76-year decline and recovery of aspen mediated by contrasting fire regimes: Longunburned, infrequent and frequent mixedseverity wildfire
Peer reviewed, Journal article
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Original versionPLOS ONE. 2021, 16 (2), 1-19. 10.1371/journal.pone.0232995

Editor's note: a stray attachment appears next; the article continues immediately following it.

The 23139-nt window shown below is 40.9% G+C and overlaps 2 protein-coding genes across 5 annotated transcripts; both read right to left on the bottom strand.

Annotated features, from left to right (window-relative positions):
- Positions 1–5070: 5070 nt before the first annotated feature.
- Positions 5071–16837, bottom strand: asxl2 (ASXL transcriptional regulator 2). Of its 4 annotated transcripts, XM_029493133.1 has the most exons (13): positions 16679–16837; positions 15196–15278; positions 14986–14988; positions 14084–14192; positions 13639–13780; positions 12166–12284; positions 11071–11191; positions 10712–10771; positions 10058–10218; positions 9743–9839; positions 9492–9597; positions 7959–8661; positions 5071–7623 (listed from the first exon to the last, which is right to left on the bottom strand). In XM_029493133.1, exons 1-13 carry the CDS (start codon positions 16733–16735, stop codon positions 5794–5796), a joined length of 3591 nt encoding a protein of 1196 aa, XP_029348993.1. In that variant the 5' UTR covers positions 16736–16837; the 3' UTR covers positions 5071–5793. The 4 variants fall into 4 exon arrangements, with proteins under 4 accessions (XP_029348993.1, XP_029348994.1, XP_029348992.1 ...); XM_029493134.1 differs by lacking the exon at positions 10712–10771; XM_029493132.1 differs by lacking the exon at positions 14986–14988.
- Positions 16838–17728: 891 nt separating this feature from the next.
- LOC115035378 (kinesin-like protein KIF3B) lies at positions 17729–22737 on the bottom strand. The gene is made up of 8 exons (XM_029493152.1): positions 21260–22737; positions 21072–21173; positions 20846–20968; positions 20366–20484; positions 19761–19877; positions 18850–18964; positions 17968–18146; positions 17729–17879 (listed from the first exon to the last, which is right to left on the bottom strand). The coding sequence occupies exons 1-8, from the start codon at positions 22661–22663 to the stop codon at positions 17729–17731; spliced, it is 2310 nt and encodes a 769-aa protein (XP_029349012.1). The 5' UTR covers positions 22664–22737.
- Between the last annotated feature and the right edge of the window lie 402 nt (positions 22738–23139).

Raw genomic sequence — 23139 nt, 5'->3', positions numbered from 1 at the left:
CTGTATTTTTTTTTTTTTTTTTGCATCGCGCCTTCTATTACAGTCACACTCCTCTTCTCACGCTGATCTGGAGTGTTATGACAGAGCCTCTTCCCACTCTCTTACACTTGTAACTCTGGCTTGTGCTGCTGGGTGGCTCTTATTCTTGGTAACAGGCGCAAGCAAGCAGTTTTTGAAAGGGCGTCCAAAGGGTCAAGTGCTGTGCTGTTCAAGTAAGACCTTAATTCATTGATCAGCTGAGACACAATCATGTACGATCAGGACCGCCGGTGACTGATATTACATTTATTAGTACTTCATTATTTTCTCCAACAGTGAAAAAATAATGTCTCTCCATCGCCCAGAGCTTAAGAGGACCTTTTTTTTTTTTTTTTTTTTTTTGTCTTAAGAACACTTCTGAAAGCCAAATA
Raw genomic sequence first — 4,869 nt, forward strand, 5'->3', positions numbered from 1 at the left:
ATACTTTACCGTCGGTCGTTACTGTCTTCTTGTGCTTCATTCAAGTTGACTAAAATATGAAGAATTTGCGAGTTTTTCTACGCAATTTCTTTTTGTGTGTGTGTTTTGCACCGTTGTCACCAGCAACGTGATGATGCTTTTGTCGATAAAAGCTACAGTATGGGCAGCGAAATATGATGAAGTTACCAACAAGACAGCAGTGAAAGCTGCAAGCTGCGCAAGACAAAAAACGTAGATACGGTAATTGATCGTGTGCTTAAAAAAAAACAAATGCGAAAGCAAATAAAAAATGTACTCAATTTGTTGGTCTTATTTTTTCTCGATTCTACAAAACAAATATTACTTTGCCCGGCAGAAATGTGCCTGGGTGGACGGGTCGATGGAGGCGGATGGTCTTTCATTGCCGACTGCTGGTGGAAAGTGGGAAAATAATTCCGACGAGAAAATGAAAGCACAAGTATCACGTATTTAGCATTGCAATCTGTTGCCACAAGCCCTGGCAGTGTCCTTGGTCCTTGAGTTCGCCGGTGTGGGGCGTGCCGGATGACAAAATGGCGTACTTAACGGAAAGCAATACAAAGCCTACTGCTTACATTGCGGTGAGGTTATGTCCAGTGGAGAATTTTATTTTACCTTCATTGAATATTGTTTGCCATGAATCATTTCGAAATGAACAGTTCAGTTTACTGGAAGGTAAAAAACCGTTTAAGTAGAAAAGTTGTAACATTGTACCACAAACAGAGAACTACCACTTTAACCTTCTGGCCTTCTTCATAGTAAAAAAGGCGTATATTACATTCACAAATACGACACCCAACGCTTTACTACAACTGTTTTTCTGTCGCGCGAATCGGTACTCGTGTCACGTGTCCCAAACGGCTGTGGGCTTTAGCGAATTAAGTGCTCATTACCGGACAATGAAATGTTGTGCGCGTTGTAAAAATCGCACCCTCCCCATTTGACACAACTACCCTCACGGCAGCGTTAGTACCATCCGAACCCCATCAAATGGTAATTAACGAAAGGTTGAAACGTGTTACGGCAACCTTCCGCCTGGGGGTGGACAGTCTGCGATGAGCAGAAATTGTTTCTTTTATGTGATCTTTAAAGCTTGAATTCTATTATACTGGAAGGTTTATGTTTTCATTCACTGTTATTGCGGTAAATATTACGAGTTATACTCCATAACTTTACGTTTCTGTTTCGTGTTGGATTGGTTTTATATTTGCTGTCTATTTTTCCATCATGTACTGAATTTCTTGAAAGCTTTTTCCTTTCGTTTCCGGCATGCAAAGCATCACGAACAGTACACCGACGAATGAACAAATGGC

Quaking aspen (Populus tremuloides) is a valued, minor component on northeastern California landscapes. It provides a wide range of ecosystem services and has been in decline throughout the region for the last century. This decline may be explained partially by the lack of fire on the landscape due to heavier fire suppression, as aspen benefit from fire that eliminates conifer competition and stimulates reproduction through root suckering. However, there is little known about how aspen stand area changes in response to overlapping fire. Our study area in northeastern California on the Lassen, Modoc and Plumas National Forests has experienced recent large mixed-severity wildfires where aspen was present, providing an opportunity to study the re-introduction of fire. We observed two time periods; a 52-year absence of fire from 1941 to 1993 preceding a 24-year period of wildfire activity from 1993 to 2017. We utilized aerial photos and satellite imagery to delineate aspen stands and assess conifer cover percent. We chose aspen stands in areas where wildfires overlapped (twice-burned), where only a single wildfire burned, and areas that did not burn within the recent 24-year period. We observed these same stands within the first period of fire exclusion for comparison (i.e., 1941–1993). In the absence of fire, all aspen stand areas declined and all stands experienced increases in conifer composition. After wildfire, stands that burned experienced a release from conifer competition and increased in stand area. Stands that burned twice or at high severity experienced a larger removal of conifer competition than stands that burned once at low severity, promoting expansion of aspen stand area. Stands with less edge:area ratio also expanded in area more with fire present. Across both time periods, stand movement, where aspen stand footprints were mostly in new areas compared to footprints of previous years, was highest in smaller stands. In the fire exclusion period, smaller stands exhibited greater loss of area and changes in location (movement) than in the return of fire period, highlighting their vulnerability to loss via succession to conifers in the absence of disturbances that provide adequate growing space for aspen over time.